Coming this summer to a Governor’s Island near you (as long as you’re in New York), the Burple Bup pavilion will fuse natural and synthetic materials to create a sustainable refuge from the sun. Composed of layered earthen strands winding sinuously beneath a translucent floating dome. Designed by Bittertang, the temporary shelter will provide a quiet meditative and social space on the island beginning May 27.
Our friends at Echo Park Patch today report on one of the coolest places in Los Angeles: Southern California Architectural Salvage (formerly Santa Fe Wrecking). Located in a large warehouse in downtown LA, it’s a great place to find architectural oddities like towering teak gates from Argentina, claw-foot bathtubs, iron gates, chandeliers, or vintage doors, sinks, and toilets.
The list is pretty extensive, and the only criterion: “It has to be different from what you get at Home Depot,” says owner Jerry Hernandez. Among our other favorite salvaging spots are Silver Lake Architectural Salvage, which recently moved to Pasadena, CA, the ReBuilding Center on Portland, Oregon’s Mississippi Avenue, and the Demolition Depot in New York.
Share your favorite salvaging hot spots in the comments below and check out a few salvage photos after the jump.
On Saturday, April 23 the conceptual Dutch design company Droog and Diller Scofidio + Renfro presented “Open House,” a project that offered dialogue for possible new social and economic models to revitalize pre-existing suburban neighborhoods. The one-day event began with a symposium at Columbia’s off-site Studio-X in Downtown Manhattan, followed by a field trip to Levittown, Long Island, where nine homes from the fabled, archetypal post-war American suburb were transformed into residential marketplaces with experimental installations by designers, architects, and homeowners.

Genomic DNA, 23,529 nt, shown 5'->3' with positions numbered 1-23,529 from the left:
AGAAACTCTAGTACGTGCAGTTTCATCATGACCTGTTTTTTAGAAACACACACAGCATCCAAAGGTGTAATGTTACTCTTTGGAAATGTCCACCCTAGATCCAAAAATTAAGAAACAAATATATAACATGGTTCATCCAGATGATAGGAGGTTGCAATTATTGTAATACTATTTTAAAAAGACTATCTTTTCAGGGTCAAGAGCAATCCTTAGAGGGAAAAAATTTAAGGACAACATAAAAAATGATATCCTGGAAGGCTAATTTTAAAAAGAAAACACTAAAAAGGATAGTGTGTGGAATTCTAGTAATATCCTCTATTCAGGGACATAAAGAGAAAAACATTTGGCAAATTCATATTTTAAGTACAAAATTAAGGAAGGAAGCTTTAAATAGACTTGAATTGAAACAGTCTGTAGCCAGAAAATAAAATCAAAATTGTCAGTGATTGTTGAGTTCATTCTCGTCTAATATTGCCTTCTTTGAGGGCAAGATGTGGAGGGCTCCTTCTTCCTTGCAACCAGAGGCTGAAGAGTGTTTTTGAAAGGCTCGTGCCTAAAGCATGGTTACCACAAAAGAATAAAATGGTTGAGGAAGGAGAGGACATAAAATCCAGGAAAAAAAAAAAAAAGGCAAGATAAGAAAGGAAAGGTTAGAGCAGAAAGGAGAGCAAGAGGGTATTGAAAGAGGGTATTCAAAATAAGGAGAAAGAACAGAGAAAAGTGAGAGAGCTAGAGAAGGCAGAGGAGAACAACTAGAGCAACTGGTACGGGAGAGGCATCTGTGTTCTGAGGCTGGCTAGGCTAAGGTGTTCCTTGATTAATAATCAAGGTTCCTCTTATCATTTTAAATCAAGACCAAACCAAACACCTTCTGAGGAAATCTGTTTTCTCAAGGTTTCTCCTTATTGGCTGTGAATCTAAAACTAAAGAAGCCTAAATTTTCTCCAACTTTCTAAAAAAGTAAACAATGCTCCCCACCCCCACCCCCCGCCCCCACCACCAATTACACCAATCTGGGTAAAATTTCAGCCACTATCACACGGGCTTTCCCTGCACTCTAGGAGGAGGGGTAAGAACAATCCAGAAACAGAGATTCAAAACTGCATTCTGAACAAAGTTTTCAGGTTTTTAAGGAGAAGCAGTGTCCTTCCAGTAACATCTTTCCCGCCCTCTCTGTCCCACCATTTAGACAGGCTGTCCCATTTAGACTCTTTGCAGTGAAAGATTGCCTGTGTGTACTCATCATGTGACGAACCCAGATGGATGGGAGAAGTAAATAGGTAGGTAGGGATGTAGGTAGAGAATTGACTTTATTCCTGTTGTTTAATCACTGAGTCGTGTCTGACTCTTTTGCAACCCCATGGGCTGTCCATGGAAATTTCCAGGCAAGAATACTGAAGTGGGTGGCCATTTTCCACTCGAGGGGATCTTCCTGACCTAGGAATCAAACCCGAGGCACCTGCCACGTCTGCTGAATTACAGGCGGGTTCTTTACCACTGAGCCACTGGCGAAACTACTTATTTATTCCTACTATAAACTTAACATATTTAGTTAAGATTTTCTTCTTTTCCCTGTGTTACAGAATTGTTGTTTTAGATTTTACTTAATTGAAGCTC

With the exception of the World Trade Center, there’s probably no better place to call a press conference dealing with construction issues than Atlantic Yards. At the moment the controversial project practically guarantees a large press turnout. On Tuesday, the Department of Buildings used the site as a backdrop to launch a new safety campaign for the 7th Annual Workers Safety Week with a particular focus on getting workers to wear harnesses. Sixteen workers have fallen to their death since 2008, prompting the agency to call the campaign “Experience is Not Enough.” In addition to covering the initiative, the press also got a chance to check out progress at the stadium site from “court level.”
Artist Stephen Talasnik has long been inspired by architecture and engineering. Now he can return the favor, thanks to an in-office exhibition at Gensler in New York’s Rockefeller Center. The show, called Adrift/Afloat, includes 16 pieces, including sculptures, drawings, and diagrams. Talasnik’s work is in the collection of the National Gallery, the British Museum, and the Canadian Centre for Architecture, among other institutions.